According to a recent survey of members of the Employers and Manufacturers Association, 46 per cent continue to contribute to their employees' KiwiSaver accounts after they turn 65; 29 per cent stop; and 25 per cent said they hadn't thought about it.

Once every employer has decided, it seems likely that more than half will keep contributing. Ask your employer what the company's plans are, while perhaps pointing out that trend.

With several more years of work ahead of you, continued employer contributions would clearly make it worthwhile staying in the scheme. I imagine your employer would expect you to keep contributing as well. But there'll be nothing to stop you from also making withdrawals at any time if you want to.

Good luck on the chat with the boss!


Withdrawal call

Q: After about six years, and at my age of 68, I can withdraw my $45,000 KiwiSaver funds at any time. But should I?

My company (I am a majority shareholder) is continuing to contribute 3 per cent of my salary and I am contributing 4 per cent, so the amount is growing each month.

I am aware that the Government no longer contributes, but having 7 per cent of my salary invested each month in KiwiSaver seems a better deal than, for example, contributing 4 per cent of my salary to another safe investment.

I am in a conservative KiwiSaver plan, so growth is probably less than it could be. Please advise.

A: Given that you're a majority shareholder in your company, I presume that to some extent your employer contributions ultimately come out of your own pocket. But only "to some extent". So you might as well continue as you're going.

It's interesting to note that all three of you readers seem to be in conservative KiwiSaver funds. That's not a bad idea in your 60s. But, as noted above, you might all consider moving to something a bit riskier if you're not planning to spend the money in the next few years.

Look for more Q&As about KiwiSaver in retirement over the next few weeks.


Put-down unwarranted

Q: I agree with your comment last week about a correspondent's use of the word "amazing", which you have self-acknowledged as "a bit mean". Yes it was.

Not everyone might choose to use the same terminology as you. Hey, I think it's cool that he is not too jaded to find things "amazing"!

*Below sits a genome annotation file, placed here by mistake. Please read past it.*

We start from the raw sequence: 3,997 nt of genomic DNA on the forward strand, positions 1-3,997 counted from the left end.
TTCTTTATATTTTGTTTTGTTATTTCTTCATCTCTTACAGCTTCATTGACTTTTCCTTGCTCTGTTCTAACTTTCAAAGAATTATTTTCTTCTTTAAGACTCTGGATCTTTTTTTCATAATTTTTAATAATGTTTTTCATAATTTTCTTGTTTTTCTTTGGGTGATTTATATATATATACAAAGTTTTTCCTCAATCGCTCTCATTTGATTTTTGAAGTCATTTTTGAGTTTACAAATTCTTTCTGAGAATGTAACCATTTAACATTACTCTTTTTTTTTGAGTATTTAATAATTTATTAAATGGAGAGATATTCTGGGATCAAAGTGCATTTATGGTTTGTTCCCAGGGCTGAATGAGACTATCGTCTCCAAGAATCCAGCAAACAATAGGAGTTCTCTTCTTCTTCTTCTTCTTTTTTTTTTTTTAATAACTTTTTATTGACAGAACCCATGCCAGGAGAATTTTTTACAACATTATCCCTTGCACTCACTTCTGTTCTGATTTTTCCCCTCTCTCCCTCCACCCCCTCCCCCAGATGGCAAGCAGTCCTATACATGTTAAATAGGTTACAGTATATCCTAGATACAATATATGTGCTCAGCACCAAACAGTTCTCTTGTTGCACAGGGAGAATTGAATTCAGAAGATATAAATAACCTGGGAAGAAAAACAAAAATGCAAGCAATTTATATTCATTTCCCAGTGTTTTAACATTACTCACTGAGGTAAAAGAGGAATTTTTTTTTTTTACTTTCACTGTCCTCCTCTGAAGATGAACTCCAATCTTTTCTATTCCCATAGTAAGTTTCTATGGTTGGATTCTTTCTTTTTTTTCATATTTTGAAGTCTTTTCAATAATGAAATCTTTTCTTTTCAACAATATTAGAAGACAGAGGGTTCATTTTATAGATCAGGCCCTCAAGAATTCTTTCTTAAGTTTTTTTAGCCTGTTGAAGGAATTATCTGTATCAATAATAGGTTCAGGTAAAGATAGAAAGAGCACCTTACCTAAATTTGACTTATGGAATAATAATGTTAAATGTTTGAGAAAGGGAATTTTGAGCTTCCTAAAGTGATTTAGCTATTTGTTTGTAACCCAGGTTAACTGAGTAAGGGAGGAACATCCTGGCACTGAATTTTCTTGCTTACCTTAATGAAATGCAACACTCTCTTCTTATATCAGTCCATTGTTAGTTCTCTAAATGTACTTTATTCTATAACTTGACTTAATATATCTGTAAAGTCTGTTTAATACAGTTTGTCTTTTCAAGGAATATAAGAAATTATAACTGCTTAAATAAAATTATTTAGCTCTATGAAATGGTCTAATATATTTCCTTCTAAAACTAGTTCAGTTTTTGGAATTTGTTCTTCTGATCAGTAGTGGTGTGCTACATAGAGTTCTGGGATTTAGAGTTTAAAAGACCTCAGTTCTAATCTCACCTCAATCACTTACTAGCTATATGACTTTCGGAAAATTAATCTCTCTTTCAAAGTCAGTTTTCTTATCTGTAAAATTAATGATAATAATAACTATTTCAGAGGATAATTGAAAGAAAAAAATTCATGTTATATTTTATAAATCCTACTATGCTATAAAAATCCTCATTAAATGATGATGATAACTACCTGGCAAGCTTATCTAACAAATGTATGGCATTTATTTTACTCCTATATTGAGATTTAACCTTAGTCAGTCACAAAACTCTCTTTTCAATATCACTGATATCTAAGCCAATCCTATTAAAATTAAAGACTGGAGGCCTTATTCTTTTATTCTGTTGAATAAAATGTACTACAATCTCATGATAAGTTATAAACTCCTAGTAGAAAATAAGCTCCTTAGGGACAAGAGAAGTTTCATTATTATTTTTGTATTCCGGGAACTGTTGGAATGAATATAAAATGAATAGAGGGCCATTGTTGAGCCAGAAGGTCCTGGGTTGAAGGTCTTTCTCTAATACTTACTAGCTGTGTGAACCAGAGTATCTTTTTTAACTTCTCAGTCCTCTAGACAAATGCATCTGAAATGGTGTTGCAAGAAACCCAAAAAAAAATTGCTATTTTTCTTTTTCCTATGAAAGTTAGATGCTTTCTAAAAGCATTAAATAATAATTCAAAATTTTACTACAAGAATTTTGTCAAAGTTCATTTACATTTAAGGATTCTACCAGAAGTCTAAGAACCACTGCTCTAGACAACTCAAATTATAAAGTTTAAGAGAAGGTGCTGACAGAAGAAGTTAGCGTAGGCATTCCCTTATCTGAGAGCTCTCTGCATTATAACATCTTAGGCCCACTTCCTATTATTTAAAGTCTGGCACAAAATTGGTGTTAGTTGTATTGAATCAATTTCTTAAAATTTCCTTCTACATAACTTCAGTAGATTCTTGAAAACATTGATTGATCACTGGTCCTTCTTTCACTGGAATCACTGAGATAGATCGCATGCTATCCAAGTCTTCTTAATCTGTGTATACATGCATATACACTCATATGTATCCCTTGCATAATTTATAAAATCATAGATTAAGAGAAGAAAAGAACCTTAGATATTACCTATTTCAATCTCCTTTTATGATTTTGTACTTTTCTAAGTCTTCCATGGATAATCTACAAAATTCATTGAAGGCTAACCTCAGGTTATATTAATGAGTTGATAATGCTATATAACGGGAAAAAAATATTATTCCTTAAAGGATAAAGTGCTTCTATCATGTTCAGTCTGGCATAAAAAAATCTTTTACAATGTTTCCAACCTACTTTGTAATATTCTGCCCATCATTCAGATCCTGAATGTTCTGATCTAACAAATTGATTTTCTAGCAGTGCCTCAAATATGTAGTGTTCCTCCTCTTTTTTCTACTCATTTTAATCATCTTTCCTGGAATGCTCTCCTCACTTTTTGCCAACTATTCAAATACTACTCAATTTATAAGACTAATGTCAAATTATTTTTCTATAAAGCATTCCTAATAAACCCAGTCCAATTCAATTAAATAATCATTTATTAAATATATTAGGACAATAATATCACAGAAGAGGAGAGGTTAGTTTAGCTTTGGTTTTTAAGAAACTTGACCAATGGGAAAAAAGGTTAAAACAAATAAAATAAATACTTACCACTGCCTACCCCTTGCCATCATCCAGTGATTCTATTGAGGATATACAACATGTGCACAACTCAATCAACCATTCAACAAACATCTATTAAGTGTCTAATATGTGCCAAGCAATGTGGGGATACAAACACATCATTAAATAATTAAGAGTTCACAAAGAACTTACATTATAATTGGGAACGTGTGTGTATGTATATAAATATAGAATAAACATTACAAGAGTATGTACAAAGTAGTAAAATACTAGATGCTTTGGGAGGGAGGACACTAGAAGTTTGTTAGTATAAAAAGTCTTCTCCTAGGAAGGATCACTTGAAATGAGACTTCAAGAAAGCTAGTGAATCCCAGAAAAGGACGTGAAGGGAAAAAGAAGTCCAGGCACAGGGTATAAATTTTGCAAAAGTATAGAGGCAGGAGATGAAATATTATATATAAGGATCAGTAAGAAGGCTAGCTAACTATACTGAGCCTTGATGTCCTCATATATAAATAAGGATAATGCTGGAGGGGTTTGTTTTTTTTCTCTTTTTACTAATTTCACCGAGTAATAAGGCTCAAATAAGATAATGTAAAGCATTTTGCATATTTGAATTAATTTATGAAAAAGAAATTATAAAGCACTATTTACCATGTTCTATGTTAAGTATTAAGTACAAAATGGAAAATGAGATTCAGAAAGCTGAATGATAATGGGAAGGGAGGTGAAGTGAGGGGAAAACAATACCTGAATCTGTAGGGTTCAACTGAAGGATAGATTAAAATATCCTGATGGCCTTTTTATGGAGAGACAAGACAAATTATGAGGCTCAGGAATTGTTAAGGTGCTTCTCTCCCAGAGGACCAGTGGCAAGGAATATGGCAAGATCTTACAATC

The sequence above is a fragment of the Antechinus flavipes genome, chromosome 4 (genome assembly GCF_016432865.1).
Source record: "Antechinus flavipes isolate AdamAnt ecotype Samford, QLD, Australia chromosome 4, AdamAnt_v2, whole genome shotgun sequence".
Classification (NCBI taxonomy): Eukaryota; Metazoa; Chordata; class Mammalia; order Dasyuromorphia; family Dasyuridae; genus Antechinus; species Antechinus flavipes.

The writer's letter was full of enthusiasm. He was probably thrilled to see it in print and also to read your reply until he got to the last half, after which he would have felt humiliated and put down. Nothing like rubbishing your contributors! I consider putting people down irrelevant and unprofessional.

The reason I am bothered to email you about this, is that I am reminded of the similar, but worse event a while back, where you rubbished somebody's grammatical errors. At the time I thought of my son who is dyslexic. Despite his high IQ, he would have enormous trouble writing a letter of that sort. It would be full of spelling mistakes and pretty much no grammar of any sort. It would take 100 times the effort that might be required from you or me.

His confidence would be devastated to receive the criticism you slated on that person and it would almost certainly ensure that he would never ever write to anybody where he could be publicly humiliated again. An outcome you may not have considered. We have spent years teaching him it is okay to not be perfect all the time and that he does not need to hide from written communication.

I am not suggesting the earlier person was dyslexic. However, it needs to be kept in mind that not everybody is blessed with great literary skills and also not everyone has similar advantages and levels of education. That does not mean they are stupid or deserve to be put down.

I imagine you might view your column as appealing to those who wish to better their personal financial management. Isn't that something that should be encouraged for all New Zealanders, not just those who have the advantage of a good education or the luck of good literacy skills?

Hopefully you will stick to financial advice in the future and not indulge in the small-minded practice of putting others down. It does not reflect worthily on you.

A: Sorry if I offended you, your son or anyone else.

I usually just quietly correct correspondents' errors — including one in your letter! But every now and then my alter ego — the former subeditor, daughter of an English teacher and lover of the language — pops up and says, "Enough!"


Mary Holm is a freelance journalist, member of the Financial Markets Authority board, director of the Banking Ombudsman Scheme, seminar presenter and bestselling author on personal finance. Her opinions are personal, and do not reflect the position of any organisation in which she holds office. Mary's advice is of a general nature, and she is not responsible for any loss that any reader may suffer from following it.

Send questions to mary@maryholm.com or Money Column, Business Herald, PO Box 32, Auckland. Letters should not exceed 200 words. We won't publish your name. Please provide a (preferably daytime) phone number. Sorry, but Mary cannot answer all questions, correspond directly with readers, or give financial advice.

- NZ Herald

Mary Holm

Mary Holm is a personal finance columnist for the NZ Herald.

Mary Holm is a columnist, best-selling author and seminar presenter on personal finance. She is also a director of the Financial Markets Authority and the Banking Ombudsman Scheme, and holds an MBA in finance. Previously she was business editor of the Auckland Sun and Auckland Star, and has worked for the NZ Listener, Australian Financial Review and Chicago Tribune. She has been called “The nation’s favourite investment agony aunt.”